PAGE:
Five of the candidates have been disciplined by the state Supreme Court, state records show. Some of those actions happened years ago, and the lawyers since went on to resurrect their careers; but such sanctions are rare, befalling fewer than one in every 100 lawyers who practice in Illinois.

— In October, 2014, James DiChristofano was suspended from practicing law for 30 days based on his failure to pay a fellow lawyer roughly $3,000 from a client for whom they both had worked. Jeffrey Blumenthal filed the complaint with the Illinois Attorney Registration and Disciplinary Commission (ARDC) after several unsuccessful efforts to reach DiChristofano about the payment Blumenthal was owed for his help on a complicated land transaction.

Shortly after filing his complaint, Blumenthal said, DiChristofano sent him the check. While Blumenthal now downplays the incident, the ARDC review board wrote in recommending the suspension that DiChristofano had deposited the fees earmarked for Blumenthal into his personal account and then used some of that money to pay business expenses. The review board said it did not find evidence that DiChristofano acted with dishonest motive, but wrote disapprovingly of his refusal to acknowledge that he acted badly. DiChristofano  failed to return telephone calls from Injustice Watch.

— Gregory LaPapa received a year-long suspension in 2001, based on evidence that he had helped himself to thousands of dollars that was supposed to be paid to clients for settlement of their cases.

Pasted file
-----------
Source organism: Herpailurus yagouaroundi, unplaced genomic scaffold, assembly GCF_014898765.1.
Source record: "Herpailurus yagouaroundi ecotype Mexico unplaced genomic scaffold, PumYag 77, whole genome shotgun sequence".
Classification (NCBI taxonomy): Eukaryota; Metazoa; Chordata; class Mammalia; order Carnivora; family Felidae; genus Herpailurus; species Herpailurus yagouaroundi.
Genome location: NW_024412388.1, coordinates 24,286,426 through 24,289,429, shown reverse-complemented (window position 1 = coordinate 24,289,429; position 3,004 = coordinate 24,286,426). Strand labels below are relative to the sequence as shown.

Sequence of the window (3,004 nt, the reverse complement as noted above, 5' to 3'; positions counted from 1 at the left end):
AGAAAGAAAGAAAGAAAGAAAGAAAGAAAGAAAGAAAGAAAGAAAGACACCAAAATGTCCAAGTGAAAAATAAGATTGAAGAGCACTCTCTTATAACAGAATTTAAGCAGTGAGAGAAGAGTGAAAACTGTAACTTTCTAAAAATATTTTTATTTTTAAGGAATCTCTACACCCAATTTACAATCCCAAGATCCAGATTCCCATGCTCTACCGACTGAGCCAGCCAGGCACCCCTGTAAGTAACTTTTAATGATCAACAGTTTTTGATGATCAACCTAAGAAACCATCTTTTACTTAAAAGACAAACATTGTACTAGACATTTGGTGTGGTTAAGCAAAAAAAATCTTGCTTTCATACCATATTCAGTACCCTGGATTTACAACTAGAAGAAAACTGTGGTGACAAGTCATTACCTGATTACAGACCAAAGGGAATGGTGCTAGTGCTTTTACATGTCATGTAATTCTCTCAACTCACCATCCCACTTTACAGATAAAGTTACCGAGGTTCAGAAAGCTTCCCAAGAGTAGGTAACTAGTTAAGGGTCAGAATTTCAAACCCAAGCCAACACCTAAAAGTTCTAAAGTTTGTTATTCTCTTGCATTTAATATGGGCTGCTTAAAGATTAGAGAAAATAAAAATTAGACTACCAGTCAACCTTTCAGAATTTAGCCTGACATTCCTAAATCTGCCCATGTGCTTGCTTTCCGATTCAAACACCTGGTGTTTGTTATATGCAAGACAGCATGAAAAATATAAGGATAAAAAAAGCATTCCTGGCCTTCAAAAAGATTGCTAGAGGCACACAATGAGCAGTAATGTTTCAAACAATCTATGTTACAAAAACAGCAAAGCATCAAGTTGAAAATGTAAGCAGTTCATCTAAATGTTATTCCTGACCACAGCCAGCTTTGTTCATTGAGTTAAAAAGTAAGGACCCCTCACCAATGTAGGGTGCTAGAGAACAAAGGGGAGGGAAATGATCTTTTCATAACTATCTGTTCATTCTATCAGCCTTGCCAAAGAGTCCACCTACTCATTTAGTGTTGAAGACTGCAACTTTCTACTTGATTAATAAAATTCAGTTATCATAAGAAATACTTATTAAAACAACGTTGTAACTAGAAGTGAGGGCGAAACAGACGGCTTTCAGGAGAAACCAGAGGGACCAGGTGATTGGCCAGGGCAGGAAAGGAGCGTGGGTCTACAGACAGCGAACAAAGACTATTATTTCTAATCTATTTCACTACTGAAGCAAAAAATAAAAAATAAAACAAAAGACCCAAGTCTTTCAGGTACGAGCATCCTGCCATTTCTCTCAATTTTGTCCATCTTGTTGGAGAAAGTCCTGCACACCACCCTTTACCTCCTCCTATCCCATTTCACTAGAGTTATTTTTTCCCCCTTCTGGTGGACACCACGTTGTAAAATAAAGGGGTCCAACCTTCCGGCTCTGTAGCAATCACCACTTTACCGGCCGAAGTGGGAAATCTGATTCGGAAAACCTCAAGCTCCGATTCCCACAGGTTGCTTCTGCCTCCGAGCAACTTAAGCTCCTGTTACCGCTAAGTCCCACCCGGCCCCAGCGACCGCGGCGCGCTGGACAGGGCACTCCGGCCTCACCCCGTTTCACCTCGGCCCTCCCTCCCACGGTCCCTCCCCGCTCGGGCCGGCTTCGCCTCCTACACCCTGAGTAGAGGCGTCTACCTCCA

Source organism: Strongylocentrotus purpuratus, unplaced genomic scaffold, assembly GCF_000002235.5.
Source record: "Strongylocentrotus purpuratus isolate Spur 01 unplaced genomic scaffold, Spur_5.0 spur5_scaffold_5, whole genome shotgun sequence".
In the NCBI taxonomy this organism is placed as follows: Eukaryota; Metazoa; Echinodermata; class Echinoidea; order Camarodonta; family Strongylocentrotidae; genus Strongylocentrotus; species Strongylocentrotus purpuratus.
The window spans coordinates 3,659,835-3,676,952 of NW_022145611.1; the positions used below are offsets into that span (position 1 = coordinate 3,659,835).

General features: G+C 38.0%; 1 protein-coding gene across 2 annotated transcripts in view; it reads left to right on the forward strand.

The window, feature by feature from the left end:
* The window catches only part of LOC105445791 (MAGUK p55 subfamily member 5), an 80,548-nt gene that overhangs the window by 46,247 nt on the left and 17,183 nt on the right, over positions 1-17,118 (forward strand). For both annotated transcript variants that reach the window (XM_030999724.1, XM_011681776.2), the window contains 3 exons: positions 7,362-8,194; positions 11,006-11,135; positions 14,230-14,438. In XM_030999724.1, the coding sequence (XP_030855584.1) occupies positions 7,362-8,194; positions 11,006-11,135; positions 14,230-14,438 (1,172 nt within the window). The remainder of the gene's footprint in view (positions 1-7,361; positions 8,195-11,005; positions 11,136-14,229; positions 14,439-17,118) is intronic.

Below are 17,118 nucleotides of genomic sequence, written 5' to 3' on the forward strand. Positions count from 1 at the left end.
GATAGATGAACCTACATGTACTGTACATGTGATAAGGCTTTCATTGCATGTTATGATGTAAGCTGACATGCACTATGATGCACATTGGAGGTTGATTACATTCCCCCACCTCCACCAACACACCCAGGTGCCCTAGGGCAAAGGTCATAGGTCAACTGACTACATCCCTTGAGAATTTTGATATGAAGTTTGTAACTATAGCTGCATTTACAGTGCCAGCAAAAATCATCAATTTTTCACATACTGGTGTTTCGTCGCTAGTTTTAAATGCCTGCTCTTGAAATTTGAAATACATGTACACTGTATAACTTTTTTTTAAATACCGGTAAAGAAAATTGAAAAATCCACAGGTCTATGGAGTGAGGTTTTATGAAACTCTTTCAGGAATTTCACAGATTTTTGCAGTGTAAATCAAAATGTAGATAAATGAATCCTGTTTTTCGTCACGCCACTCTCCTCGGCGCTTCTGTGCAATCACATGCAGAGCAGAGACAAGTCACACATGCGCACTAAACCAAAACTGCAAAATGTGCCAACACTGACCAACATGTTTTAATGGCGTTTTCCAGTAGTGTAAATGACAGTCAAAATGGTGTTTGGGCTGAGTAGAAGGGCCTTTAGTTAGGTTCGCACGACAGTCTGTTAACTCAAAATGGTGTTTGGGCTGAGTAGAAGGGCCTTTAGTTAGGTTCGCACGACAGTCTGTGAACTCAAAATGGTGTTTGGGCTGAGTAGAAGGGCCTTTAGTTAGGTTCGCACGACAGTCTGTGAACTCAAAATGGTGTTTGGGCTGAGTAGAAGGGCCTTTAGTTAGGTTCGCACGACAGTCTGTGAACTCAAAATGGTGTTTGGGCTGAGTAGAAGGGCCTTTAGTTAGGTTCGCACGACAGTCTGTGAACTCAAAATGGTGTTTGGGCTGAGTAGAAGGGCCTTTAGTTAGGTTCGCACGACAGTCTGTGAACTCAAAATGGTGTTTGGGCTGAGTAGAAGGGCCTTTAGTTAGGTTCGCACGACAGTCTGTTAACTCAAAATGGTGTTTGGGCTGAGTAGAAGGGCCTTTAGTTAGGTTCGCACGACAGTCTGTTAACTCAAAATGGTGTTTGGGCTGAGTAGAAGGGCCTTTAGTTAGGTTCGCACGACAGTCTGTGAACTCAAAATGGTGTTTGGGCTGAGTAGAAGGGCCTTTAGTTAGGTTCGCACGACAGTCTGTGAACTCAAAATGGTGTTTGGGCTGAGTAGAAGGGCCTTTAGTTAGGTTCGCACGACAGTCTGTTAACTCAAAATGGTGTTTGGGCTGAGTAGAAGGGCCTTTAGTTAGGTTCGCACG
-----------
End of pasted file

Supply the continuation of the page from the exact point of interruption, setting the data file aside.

In one case, the ARDC report states, LaPapa wrote a $4,925 check to a couple whose case had settled, but then quickly stopped payment on the check and used more than $4,700 of the money for himself.   When the couple attempted to cash the check, it bounced.

In the other case, a judge had ordered LaPapa to pay a total $9,895 dollars to the family of an injured boy, and to pay off bills the family had incurred. But LaPapa, according to the ARDC report, spent all but $2,433 on himself, and then tried to hide that from the judge by producing money orders from a currency exchange that LaPapa said were used to pay off the bills. After the hearing, LaPapa went back to the currency exchange and returned the money orders without ever paying the bills, according to the ARDC report.